Marcos Ramos Benitez is a doctoral candidate in immunology at the University of Puerto Rico in San Juan, where he was living when Hurricane Maria devastated the U.S. territory last September.
During the hurricane, Ramos Benitez went to stay with family in Ceiba, a city about an hour southeast of the island’s capital, where he stayed for about a month following the storms.
There was no electricity, no email, no phones, and there was no access to his university or lab for about a week. He had no contact with his mentor or lab partners.
“I was not able to know what was happening there, what was happening with the university, (or) what was happening with the lab at all,” Ramos Benitez said.
Ramos Benitez is one of two students selected to come to UC Davis to continue their graduate research in the wake of the storms. The other is Adlin Rodriguez Munoz, another postgraduate student from the UPR San Juan campus, who was conducting cancer research at UC Davis until she left at the end of last month.
Even when the university reopened, it was a long commute to San Juan and he would have to wait in line for 10 to 12 hours to buy gasoline. Ramos Benitez said he tried to make the trek once a week to once every two weeks until he was able to move back to his home in San Juan permanently.
Ramos Benitez is studying the anti-inflammatory capacity of a specific molecule for his doctoral thesis, trying to determine if it could eventually prevent inflammation in different types of cells. He was planning to graduate this year, but the disastrous effects from the hurricanes complicated his time line.
“I have some cell samples that I stored in liquid nitrogen that were lost as a consequence of the hurricane because we were not able to get in the lab to fill up the tanks,” said Ramos Benitez, adding that he wasn’t able to conduct any new experiments for two or three months.
So he was excited when UC Davis offered him the space and resources to continue his experiments.
“Back in September of last year, after the hurricanes that devastated Puerto Rico, some of our faculty, those who are from Puerto Rican origin, they approached me and that’s where we kind of conceived this idea,” said Prasant Mohapatra, UC Davis dean of graduate studies.
They were in a unique position to help ease the devastation in Puerto Rico in a way that other charities and disaster relief organizations couldn't by providing an academic harbor for graduate students to continue their research.
Mohapatra said an email was sent out to faculty to see if anyone would be willing to provide academic homes for students from Puerto Rico.
“To my surprise, within two or three days we got more than 200 faculty volunteering to host these students in their lab,” Mohapatra said.
All they had to do was find students.
There wasn’t a typical application for students to fill out, said Mohapatra, instead UC Davis faculty leveraged their personal connections and existing collaborations in Puerto Rico to find potential candidates. The island didn’t have power, so communication proved difficult, with most of it having to be done via text.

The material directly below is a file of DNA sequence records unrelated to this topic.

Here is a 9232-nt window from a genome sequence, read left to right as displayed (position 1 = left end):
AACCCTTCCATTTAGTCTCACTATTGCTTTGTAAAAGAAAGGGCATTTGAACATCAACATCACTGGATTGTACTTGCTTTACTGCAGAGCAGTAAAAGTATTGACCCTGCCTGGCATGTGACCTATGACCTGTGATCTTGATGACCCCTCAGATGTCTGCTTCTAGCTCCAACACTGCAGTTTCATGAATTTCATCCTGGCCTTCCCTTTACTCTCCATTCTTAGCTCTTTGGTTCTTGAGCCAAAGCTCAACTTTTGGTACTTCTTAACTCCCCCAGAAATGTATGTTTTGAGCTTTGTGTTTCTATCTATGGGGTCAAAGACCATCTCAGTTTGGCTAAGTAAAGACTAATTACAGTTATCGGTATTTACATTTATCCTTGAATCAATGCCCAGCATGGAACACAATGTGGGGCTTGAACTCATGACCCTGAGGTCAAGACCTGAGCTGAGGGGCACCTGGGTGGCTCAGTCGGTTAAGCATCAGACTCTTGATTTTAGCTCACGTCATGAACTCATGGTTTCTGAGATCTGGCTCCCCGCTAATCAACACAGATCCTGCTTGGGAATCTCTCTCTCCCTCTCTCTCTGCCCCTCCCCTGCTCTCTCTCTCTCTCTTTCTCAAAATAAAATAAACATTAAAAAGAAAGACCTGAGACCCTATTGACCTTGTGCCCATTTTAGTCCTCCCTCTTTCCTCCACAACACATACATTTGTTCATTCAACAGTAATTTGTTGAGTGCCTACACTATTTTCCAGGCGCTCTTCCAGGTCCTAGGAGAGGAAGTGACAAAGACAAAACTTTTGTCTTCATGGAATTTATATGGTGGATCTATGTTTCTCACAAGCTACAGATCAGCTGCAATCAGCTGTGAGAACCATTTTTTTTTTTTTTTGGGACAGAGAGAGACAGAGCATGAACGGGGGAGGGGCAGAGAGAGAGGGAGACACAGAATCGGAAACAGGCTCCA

“It was taking probably a day to get a message across over there and the same time to get (a message) back,” Mohapatra said.
But he also said it wasn’t only a matter of finding students with a need, but finding students with a need that UC Davis could fill.
Students who are in the advanced stages of their doctoral studies have specific needs, both in terms of faculty guidance as well as lab facilities, Mohapatra said, because their studies and research are so focused.
In the end, they identified two students they believed could benefit from UC Davis’ help. But, while the university may have been ready to receive them almost immediately, it still took several months for Ramos Benitez and Rodriguez Munoz to arrive.
Rodriguez Munoz arrived Jan. 12, while Ramos Benitez landed in California on Feb. 19.
“You have to realize the situation they are in,” Mohapatra said. “Their entire family is in a situation where they need help, so it’s not that easy for them to, you know, pack their bag and take the next flight.”
Both students were provided with travel support, accommodations with host faculty, a meal plan from UC Davis’ food services, plus space, guidance and materials to continue their research, Mohapatra said.
Rodriguez Munoz, who will complete her studies in May, said she came to UC Davis to finish her research and write her thesis dissertation.
“Because of the destruction caused by Hurricane Maria, I lost my housing in San Juan, which was near my university,” said Rodriguez Munoz, who had to move to her parents’ house in the southeast region of Puerto Rico. “In Yabucoa, we lost communications, internet and electricity, and the recovery has been slow and unstable. This situation has delayed the progress of my thesis dissertation writing.”
Ramos Benitez, who will return to Puerto Rico on April 17, said UC Davis has made it possible for him to graduate on schedule this fall.
“Although this opportunity arose because of something that was not good, eventually it ends (up) being something good for us,” Ramos Benitez said. “I was really encouraged, I just feel blessed with this opportunity and I am making the most of it.”
Rodriguez Munoz echoed his sentiments.
“I think (this) is an excellent initiative that says a lot about the human and professional quality of the personnel at UC Davis,” she said. “For me this is a life-changing experience that allowed me to know wonderful people and helped me to achieve my goal of obtaining my doctoral degree.”